Christmas: A Parthian Shot

This post is an annual Committee of Public Safety Christmas tradition. From Wikipedia c. 2008:


The metamorphosis of Saint Nicholas into the more commercially lucrative Santa Claus, which took several centuries in Europe and America, has recently been re-enacted in the saint’s home town: the city of Demre. This modern Turkish town is built near the ruins of ancient Myra. As St. Nicholas is a very popular Orthodox saint, the city attracts many Russian tourists. A solemn bronze statue of the Saint by the Russian sculptor Gregory Pototsky, donated by the Russian government in 2000, was given a prominent place on the square in front of the medieval church of St. Nicholas. In 2005, mayor Suleyman Topcu had the statue replaced by a red-suited plastic Santa Claus statue, because he wanted the central statue to be more recognizable to visitors from all over the world. Protests from the Russian government against this action were successful only to the extent that the Russian statue was returned, without its original high pedestal, to a corner near the church.


Alas, poor Russia. So far from God, so close to the North Pole.

15 thoughts on “Christmas: A Parthian Shot”

  1. also Russia`s once and future president. (bold is mine)

    Not so fast, Ralf. The election will be in March, and as the 10K+ meetings that’s going on all over Russia now show (first time in 15 years), there is no inevitability in this matter.

  2. Putin is an ex KGB Colonel who was stationed in Dresden I believe. Unless he had a “Road to Damascus” moment I can’t imagine him being a devout Christian…

  3. Ralf: then he will lose the game anyway, but with a loud bang, not with a whimper (as he could have, with accepting the popular anti-Putin and anti-United Russia party sentiment.) The time of ignoring the people’s will and trying to frighten them with muscle passed. The Army will not participate in a civil war, if that’s his threat.

    Bill, there is no contradiction. Two birds of one feather.

  4. “Alas, poor Russia. So far from God, so close to the North Pole.”

    For those who missed the reference:

    “Alas poor Mexico. So far from God, so close to the USA.” — Attributed to Porfirio Diaz.

  5. Putin`s Christian belif might be a pretense, for Russia has nothing besides nationalism and religion to unite it in any way that approaches the effects of ideology. On the other hand, that is kind of hard to prove.

  6. @Ralf – Of course form a Christian perspective one has to say that only God knows Putin’s heart – but from that perspective one also knows that “a tree is known by its fruit” – not wanting to start a theological discussion but rigging elections is not a good sign from a Christian perspective ;-)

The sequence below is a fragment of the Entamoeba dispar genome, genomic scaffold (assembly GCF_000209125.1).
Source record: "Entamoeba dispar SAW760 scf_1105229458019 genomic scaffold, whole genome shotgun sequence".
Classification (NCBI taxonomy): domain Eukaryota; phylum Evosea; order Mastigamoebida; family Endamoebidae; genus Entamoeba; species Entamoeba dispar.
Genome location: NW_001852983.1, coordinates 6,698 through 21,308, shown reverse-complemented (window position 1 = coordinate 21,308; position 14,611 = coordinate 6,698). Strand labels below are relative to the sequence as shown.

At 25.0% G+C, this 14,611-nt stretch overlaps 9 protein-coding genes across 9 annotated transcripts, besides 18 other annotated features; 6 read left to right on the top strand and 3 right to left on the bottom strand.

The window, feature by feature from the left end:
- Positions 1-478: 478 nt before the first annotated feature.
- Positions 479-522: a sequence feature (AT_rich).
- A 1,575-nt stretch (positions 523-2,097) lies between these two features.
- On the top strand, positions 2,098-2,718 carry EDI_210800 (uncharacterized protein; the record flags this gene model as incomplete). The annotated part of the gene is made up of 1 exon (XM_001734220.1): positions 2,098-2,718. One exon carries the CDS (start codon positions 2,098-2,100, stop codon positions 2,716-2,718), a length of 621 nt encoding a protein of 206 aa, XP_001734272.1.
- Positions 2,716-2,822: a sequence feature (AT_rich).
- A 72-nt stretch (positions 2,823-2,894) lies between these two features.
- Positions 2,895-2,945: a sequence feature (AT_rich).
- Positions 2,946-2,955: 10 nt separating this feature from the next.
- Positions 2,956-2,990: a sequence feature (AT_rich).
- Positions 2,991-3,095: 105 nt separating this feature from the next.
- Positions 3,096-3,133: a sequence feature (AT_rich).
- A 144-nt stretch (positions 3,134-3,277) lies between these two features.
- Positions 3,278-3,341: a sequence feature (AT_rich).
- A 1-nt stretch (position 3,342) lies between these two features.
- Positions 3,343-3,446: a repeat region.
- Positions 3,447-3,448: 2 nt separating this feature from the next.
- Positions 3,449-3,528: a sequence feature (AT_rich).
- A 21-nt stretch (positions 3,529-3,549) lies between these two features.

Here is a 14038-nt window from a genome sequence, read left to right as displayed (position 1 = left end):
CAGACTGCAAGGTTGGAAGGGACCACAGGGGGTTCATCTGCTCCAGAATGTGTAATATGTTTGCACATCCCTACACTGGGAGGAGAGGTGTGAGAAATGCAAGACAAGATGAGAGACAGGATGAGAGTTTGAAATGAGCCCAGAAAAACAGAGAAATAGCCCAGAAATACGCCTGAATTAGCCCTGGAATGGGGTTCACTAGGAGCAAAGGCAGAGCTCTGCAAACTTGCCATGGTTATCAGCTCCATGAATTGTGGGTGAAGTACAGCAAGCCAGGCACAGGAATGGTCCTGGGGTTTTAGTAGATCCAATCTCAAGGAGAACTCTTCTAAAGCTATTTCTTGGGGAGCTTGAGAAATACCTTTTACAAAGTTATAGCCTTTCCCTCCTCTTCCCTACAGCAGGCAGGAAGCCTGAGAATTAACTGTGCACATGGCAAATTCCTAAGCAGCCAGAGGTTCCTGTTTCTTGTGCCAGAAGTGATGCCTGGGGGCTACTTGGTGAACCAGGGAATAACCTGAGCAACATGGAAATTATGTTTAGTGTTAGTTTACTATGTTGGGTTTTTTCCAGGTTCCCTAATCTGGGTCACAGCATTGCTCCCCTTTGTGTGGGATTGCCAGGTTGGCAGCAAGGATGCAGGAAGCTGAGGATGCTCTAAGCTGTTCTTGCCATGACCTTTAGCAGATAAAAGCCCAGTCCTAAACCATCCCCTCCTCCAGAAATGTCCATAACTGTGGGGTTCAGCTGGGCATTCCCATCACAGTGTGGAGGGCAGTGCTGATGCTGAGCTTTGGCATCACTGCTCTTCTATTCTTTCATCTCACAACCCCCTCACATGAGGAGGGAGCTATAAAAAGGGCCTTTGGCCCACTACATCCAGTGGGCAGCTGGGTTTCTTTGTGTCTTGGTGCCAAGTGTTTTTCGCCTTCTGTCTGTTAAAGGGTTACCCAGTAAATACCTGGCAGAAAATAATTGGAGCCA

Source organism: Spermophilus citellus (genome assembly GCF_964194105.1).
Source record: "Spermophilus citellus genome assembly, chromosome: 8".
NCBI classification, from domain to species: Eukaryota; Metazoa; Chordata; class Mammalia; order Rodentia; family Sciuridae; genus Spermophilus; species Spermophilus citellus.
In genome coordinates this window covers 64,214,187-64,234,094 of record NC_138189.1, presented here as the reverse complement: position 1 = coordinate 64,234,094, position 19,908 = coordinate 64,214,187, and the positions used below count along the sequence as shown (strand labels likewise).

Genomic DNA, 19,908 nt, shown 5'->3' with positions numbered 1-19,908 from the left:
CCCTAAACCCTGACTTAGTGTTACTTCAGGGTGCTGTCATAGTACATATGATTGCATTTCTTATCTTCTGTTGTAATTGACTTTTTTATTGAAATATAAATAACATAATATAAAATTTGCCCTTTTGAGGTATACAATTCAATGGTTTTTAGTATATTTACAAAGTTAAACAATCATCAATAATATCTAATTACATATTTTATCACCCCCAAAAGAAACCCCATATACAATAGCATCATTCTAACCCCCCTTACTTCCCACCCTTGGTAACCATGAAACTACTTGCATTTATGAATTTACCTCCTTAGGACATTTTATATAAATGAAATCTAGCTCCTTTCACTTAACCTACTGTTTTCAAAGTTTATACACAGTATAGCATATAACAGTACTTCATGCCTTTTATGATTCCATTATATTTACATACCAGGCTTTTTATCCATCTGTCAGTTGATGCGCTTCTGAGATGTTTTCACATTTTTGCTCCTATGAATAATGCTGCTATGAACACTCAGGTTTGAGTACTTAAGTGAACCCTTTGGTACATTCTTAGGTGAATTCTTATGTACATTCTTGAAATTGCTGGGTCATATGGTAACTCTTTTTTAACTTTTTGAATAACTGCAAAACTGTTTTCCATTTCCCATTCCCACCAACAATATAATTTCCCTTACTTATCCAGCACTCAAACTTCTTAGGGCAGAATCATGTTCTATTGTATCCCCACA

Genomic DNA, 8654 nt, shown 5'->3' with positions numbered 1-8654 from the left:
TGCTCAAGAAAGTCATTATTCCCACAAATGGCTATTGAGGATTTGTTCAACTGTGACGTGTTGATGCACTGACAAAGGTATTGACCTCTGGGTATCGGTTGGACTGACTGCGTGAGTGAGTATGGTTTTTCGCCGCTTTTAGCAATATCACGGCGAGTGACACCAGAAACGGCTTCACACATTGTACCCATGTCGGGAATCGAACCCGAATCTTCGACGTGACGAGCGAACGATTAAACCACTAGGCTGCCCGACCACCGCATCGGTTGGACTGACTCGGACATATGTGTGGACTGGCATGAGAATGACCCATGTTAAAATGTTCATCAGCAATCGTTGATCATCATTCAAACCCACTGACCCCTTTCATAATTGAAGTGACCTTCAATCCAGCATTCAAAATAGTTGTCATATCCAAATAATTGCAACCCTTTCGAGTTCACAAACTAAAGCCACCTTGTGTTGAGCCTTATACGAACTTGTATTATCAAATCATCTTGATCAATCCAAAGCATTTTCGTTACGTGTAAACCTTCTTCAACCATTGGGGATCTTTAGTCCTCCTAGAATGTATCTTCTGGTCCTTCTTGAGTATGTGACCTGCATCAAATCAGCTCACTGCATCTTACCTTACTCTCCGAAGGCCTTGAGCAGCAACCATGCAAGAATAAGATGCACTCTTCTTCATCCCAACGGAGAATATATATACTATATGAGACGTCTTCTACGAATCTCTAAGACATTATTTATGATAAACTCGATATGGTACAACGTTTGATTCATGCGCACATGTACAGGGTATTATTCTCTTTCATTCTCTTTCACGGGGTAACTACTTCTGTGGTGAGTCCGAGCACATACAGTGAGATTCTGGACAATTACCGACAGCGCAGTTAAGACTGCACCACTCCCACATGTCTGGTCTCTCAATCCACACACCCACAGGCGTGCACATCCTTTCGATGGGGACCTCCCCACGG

From a political perspective my trip down the Volga 5-6 years ago was an eye opening experience. I could see why the communists were so antagonistic to the Church – to see the huge number of Churches all over Russia. The Church had/has a huge political influence over the country so perhaps in my cynical mode Putin finds in convenient to say he is a Christian.

    While Peter the Great started changing the Volga to allow ship navigation it was Stalin, and political prisoners, who really finished it. There are – I think – 9 locks between Moscow and St Petersburg.

    It was said for years the bones of those who died – estimated 160,000 – making it would wash up on the shore.

    If 160,000 died one can surmise that easily a million or more built it.

    An old Russian joke was that the waterway was built on one end by those who told jokes about Stalin and on the other end, those who listened to the joke.

    Along one section you can see the steeple of a church that was submerged in the 1930s – still above the water.

  7. Putin’s read his Machiavelli, and I think not just The Prince but also his Discourses. He knows that there is something fundamentally broken in Russia and without Orthodoxy, it is unlikely to get fixed anytime soon. All that doesn’t say anything about the sincerity of his belief. It’s merely indicative of his propensity to aid Orthodoxy.

    One thing that we shouldn’t confuse is belief and sainthood. Saints are generally not criminals in a society with just laws. But nobody’s considering Putin a saint, merely a believer. And anybody who thinks that Russia is a society of just laws hasn’t been paying attention. Plenty of princes in Christendom have rigged a vote. That does not make them excommunicant. It makes them sinners. Most christians are sinners.

    So is Putin a sincere believer? I think so. His personal intervention in the unification process of the “Red” and “White” Russian Orthodox Churches has no serious earthly political payoff. His investment in time and prestige into the process does not make sense except if taken as a leader who is a believer and who spotted a way to personally help the Church.

  8. It applies only tangentially, but I’ve always liked the bit of lyric from the the Rolling Stones tune about a murdering thug; “but when he gets home to his children he’s a family man”. Compartmentalization happens.

  9. Bill, you asked me for views/info on contemporary Russian political situation – and I said I’d take too much space and time to respond properly. It occurred to me now – why repeat somebody else excellent efforts if they already have an outstanding blog?
    It is my pleasure to refer you to Streetwise Professor and his to-the-point and on-target observations on the subject.

  10. Regarding Putin’s re-election prospects, perhaps another quote from a Latin American statesman is appropriate:

    “Indeed, you won the elections, but I won the count.” — Anastasio Somoza

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